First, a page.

Growing green beans

Green fields full of green beans

When you grow green beans, harvest comes as early as July – no crisp, cool fall mornings to look forward to here. It’s hot and right at the height of summer heat. But, growing green beans is a proud tradition on our family farm in southeastern Illinois, and we have the makings of another excellent green bean crop soon to be on its way to a Green Giant facility in Wisconsin where they are canned. On our farm, green beans are part of our diverse crop rotation along with soybeans, corn, seed corn and seed soybeans (grown for use as seeds for planting), and wheat.

This year I’m growing 130 acres of green beans. As a quick reminder, an acre is about the size of a football field. The growing season is just 60 days long, so I’m able to plant two crops a year – one in May and then again in August. I always look forward to green bean harvest when a specialized harvester comes in to pick the beans. Green beans are picked when they are young and tender, and the harvester has long rake-like teeth that bring the green beans in and separate them from the leaves and stems. The green beans are loaded onto a semi and off they go on their journey from farm to table. And did you know, the green beans in my field or in your backyard garden – all green beans are non-GMO, whether it’s on the label or not.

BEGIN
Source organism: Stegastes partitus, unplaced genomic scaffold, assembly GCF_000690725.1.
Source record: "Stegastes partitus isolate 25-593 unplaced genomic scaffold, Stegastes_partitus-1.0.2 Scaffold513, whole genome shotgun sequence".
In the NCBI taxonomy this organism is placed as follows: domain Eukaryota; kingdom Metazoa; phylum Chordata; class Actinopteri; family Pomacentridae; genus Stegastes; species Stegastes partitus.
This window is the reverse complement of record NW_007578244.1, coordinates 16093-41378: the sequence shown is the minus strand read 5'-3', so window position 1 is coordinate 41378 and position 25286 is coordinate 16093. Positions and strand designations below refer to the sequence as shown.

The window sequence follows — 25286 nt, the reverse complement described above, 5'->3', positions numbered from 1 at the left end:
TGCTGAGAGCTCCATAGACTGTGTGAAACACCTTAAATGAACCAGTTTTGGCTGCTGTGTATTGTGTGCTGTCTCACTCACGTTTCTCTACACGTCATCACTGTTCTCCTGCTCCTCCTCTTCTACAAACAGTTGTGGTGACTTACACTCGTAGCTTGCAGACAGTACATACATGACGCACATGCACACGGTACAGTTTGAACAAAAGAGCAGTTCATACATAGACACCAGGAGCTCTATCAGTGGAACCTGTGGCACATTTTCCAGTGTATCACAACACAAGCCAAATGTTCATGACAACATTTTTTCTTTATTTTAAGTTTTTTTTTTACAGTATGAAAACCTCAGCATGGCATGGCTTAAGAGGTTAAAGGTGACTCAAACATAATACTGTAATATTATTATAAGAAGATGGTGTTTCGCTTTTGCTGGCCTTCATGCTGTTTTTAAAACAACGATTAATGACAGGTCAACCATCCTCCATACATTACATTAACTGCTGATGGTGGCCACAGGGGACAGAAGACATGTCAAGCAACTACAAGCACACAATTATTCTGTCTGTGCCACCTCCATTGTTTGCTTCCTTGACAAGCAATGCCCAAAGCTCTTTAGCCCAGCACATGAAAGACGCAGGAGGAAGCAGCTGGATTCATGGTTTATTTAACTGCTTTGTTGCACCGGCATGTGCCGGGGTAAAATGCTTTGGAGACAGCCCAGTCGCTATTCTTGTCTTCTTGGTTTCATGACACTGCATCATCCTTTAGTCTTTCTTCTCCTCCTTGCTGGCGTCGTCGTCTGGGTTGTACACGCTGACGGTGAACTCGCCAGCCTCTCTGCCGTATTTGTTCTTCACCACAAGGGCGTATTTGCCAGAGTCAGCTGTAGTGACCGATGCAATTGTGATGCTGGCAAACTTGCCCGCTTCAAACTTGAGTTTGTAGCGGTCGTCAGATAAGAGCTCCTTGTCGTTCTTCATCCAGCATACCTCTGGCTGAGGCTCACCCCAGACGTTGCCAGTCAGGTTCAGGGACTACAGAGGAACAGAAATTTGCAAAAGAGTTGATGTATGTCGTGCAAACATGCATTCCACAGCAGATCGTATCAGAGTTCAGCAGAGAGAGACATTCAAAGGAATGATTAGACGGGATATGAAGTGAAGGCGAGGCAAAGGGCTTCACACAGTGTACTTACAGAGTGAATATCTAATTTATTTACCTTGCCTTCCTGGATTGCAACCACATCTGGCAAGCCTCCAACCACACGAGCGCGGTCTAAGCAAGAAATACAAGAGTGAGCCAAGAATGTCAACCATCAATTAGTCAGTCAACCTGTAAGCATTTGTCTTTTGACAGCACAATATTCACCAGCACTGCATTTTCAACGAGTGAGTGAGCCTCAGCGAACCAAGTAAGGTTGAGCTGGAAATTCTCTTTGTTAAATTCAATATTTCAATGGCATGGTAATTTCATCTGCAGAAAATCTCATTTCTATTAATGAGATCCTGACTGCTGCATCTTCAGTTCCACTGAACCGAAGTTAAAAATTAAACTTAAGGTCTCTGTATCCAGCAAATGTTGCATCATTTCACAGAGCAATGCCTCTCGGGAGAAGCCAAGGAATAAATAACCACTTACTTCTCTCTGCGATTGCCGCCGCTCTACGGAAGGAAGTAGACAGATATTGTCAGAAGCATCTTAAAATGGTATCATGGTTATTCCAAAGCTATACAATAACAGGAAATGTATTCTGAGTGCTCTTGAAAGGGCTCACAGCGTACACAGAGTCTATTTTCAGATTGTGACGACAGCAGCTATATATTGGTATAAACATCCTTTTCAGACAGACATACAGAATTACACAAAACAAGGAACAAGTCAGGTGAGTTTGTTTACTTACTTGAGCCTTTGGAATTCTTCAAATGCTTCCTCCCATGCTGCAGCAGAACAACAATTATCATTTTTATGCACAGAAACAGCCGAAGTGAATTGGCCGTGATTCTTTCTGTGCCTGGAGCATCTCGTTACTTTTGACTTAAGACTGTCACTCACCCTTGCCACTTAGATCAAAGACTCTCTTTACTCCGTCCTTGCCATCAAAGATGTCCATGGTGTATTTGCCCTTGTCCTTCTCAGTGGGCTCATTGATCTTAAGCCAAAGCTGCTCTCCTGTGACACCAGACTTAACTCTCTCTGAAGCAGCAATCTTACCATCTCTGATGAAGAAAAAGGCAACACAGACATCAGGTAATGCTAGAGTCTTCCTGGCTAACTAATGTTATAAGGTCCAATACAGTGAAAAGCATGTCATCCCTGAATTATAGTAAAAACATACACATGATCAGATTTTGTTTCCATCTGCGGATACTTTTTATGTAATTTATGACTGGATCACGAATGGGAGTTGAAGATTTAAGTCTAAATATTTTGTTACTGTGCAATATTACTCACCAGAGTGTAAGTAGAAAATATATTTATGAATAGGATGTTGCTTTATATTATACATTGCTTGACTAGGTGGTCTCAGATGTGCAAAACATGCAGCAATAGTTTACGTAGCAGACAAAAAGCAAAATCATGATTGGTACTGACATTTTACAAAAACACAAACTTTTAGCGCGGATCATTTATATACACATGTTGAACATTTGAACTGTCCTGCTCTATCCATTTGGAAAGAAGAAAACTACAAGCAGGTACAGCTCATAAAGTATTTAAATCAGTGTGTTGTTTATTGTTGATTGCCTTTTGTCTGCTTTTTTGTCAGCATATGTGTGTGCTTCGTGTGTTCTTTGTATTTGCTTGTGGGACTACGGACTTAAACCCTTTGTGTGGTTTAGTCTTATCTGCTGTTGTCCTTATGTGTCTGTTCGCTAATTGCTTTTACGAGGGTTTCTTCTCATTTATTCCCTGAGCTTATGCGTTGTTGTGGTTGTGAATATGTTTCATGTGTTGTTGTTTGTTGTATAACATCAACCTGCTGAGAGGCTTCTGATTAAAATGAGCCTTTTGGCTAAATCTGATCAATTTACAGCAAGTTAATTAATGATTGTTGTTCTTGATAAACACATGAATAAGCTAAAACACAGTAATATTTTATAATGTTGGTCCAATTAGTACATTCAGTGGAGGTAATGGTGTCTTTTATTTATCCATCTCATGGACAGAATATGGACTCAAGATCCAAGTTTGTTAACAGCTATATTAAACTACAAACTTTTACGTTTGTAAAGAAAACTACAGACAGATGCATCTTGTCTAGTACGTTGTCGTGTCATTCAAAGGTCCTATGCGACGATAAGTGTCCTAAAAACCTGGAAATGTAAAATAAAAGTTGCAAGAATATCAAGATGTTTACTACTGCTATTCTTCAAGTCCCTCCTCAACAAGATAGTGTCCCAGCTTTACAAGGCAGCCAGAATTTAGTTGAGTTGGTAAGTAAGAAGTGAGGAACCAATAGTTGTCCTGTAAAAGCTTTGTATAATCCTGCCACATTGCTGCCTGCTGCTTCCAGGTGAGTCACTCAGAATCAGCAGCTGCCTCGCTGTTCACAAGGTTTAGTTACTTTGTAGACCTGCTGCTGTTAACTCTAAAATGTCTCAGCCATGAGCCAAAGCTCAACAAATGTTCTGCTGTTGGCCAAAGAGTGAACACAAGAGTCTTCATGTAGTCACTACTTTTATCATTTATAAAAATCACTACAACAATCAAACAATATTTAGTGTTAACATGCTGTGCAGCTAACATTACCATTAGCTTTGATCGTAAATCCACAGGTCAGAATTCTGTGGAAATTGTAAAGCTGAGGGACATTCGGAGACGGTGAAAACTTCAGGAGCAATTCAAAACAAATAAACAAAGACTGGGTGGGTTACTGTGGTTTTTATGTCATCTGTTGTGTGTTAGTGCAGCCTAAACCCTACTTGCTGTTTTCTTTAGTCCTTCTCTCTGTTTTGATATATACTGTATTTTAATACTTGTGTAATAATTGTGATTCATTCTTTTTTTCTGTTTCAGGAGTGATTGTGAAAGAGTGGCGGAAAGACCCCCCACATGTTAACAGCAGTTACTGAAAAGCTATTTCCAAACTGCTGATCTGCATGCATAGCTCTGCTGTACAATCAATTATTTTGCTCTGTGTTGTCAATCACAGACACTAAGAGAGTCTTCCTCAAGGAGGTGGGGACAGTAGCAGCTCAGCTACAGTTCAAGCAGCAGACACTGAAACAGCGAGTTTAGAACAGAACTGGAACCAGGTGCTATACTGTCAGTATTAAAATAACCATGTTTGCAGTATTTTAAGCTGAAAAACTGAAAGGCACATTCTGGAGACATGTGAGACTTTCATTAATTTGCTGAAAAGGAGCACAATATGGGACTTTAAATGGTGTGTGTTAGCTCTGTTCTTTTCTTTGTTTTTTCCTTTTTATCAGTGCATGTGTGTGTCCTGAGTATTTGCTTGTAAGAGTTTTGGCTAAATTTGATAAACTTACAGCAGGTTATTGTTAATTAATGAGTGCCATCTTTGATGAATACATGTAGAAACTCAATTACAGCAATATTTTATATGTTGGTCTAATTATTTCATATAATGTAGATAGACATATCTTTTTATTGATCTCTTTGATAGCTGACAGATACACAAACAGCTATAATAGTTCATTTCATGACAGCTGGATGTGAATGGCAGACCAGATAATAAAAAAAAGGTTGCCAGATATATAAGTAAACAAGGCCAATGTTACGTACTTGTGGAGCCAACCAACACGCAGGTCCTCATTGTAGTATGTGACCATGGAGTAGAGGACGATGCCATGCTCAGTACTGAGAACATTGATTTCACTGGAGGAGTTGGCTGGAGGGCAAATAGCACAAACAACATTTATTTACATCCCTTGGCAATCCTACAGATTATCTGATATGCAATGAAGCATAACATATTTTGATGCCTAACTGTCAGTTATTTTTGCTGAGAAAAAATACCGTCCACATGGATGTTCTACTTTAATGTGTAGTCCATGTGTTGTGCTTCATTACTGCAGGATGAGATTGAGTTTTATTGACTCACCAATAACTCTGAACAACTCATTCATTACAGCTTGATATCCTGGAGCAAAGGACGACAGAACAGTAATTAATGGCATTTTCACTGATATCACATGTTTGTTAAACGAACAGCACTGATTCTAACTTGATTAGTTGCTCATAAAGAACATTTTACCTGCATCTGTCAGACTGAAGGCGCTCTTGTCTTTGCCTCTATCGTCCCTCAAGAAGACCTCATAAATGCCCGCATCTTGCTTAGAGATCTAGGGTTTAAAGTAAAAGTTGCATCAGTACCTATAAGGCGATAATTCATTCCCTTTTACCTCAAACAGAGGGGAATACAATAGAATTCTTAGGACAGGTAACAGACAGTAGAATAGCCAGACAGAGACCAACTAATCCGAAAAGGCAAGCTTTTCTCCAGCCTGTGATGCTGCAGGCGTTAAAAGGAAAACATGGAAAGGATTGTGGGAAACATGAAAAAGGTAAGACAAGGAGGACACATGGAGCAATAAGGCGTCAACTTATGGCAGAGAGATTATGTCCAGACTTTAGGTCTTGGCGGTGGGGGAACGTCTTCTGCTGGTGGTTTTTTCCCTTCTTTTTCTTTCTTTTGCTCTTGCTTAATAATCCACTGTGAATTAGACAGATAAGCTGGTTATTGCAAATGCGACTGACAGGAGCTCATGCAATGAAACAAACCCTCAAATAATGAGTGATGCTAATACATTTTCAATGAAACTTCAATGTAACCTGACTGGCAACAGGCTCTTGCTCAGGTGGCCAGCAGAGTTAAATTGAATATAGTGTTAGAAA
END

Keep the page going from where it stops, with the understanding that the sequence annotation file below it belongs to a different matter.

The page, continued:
Growing green beansWater is essential to all crops, but it plays an extremely important role when growing green beans. A water-deficient green bean is course and knobby – and not exactly the type of product a food company wants on grocery shelves, nor what we want to enjoy on our plates. But a well-watered bean is long, slender and crisp when it snaps. These are the ideal green beans for eating and that’s what we strive to grow on our farm.

My family is blessed to farm on an underground river source fed from the Wabash River, which is adjacent to my family’s land. That essential resource allows for us to produce green beans in an irrigated environment. I put 1 inch of water on my green bean acres every week by using what we call center pivots, a piece of equipment that rotates around my acres serving as a sprinkler system.

Next time you are in the grocery store and shopping for green beans, I hope you think of families like mine that take great pride and responsibility in growing your food with care.

Brad Daugherty

Brad Daugherty